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Mobile Health Apps on COVID-19 Launched in the Early Days of the Pandemic: Content Analysis and Review

Long Chiau Ming, Noorazrina Untong, Nur Amalina Aliudin, Norliza Osili, Nurolaini Kifli, Ching Siang Tan, Khang Wen Goh, Pit Wei Ng, , Kah Seng LeeShow More
Published in JMIR
2020
PMID: 32609622
Volume: 8
   
Issue: 9
Abstract

Background:Mobile health (mHealth) app use is a major concern because of the possible dissemination of misinformation that could harm the users. Particularly, it can be difficult for health care professionals to recommend a suitable app for coronavirus disease (COVID-19) education and self-monitoring purposes.

Objective:This study aims to analyze and evaluate the contents as well as features of COVID-19 mobile apps. The findings are instrumental in helping health care professionals to identify suitable mobile apps for COVID-19 self-monitoring and education. The results of the mobile apps’ assessment could potentially help mobile app developers improve or modify their existing mobile app designs to achieve optimal outcomes.

Methods:The search for the mHealth apps available in the android-based Play Store and the iOS-based App Store was conducted between April 18 and May 5, 2020. The region of the App Store where we performed the search was the United States, and a virtual private network app was used to locate and access COVID-19 mobile apps from all countries on the Google Play Store. The inclusion criteria were apps that are related to COVID-19 with no restriction in language type. The basic features assessment criteria used for comparison were the requirement for free subscription, internet connection, education or advisory content, size of the app, ability to export data, and automated data entry. The functionality of the apps was assessed according to knowledge (information on COVID-19), tracing or mapping of COVID-19 cases, home monitoring surveillance, online consultation with a health authority, and official apps run by health authorities.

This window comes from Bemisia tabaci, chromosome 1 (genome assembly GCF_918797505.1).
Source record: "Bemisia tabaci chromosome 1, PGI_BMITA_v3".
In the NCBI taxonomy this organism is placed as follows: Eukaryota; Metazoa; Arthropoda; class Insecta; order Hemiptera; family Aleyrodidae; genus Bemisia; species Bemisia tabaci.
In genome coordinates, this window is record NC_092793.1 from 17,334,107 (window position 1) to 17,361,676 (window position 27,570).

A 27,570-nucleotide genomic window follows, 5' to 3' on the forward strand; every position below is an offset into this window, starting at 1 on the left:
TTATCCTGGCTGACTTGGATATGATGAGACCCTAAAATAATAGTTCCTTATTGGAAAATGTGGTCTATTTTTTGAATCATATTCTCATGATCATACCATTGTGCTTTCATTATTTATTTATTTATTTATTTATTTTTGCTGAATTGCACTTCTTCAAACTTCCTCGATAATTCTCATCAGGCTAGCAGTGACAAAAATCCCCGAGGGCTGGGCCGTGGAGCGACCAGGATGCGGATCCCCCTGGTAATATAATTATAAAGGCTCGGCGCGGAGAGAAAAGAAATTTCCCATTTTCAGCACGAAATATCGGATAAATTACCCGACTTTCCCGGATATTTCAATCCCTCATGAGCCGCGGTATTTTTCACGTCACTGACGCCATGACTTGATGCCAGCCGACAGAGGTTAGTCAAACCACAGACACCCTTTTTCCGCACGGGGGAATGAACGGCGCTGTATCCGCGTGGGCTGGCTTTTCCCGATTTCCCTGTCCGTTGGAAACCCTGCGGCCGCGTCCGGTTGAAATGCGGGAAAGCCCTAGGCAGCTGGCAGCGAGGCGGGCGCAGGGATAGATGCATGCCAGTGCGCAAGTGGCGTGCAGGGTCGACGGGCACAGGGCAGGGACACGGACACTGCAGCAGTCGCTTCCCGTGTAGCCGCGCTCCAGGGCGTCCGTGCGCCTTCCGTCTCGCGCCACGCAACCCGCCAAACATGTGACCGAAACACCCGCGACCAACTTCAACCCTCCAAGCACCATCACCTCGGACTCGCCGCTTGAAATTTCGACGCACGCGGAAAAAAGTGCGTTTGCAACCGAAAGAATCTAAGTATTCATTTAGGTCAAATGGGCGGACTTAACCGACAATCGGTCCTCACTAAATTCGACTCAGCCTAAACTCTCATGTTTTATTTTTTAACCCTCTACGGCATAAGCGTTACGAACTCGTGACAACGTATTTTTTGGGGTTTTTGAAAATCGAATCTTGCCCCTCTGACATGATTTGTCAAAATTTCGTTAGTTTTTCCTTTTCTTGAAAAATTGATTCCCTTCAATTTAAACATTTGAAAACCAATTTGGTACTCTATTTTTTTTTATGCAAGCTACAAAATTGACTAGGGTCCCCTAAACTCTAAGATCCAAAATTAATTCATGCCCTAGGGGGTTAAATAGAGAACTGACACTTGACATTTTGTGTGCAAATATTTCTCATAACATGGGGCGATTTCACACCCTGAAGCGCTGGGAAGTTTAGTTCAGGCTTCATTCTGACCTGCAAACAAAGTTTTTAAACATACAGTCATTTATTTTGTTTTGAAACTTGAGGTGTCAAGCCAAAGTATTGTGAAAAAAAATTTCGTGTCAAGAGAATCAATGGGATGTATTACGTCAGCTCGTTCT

Results:Of the 223 COVID-19–related mobile apps, only 30 (19.9%) found in the App Store and 28 (44.4%) in the Play Store matched the inclusion criteria. In the basic features assessment, most App Store (10/30, 33.3%) and Play Store (10/28, 35.7%) apps scored 4 out of 7 points. Meanwhile, the outcome of the functionality assessment for most App Store apps (13/30, 43.3%) was a score of 3 compared to android-based apps (10/28, 35.7%), which scored 2 (out of the maximum 5 points). Evaluation of the basic functions showed that 75.0% (n=36) of the 48 included mobile apps do not require a subscription, 56.3% (n=27) provide symptom advice, and 41.7% (n=20) have educational content. In terms of the specific functions, more than half of the included mobile apps are official mobile apps maintained by a health authority for COVID-19 information provision. Around 37.5% (n=18) and 31.3% (n=15) of the mobile apps have tracing or mapping and home monitoring surveillance functions, respectively, with only 17% (n=8) of the mobile apps equipped with an online consultation function.

Conclusions:Most iOS-based apps incorporate infographic mapping of COVID-19 cases, while most android-based apps incorporate home monitoring surveillance features instead of providing focused educational content on COVID-19. It is important to evaluate the contents and features of COVID-19 mobile apps to guide users in choosing a suitable mobile app based on their requirements.

About the journal
JournalJMIR Mhealth Uhealth
PublisherJMIR
ISSN2291-5222
Open AccessNo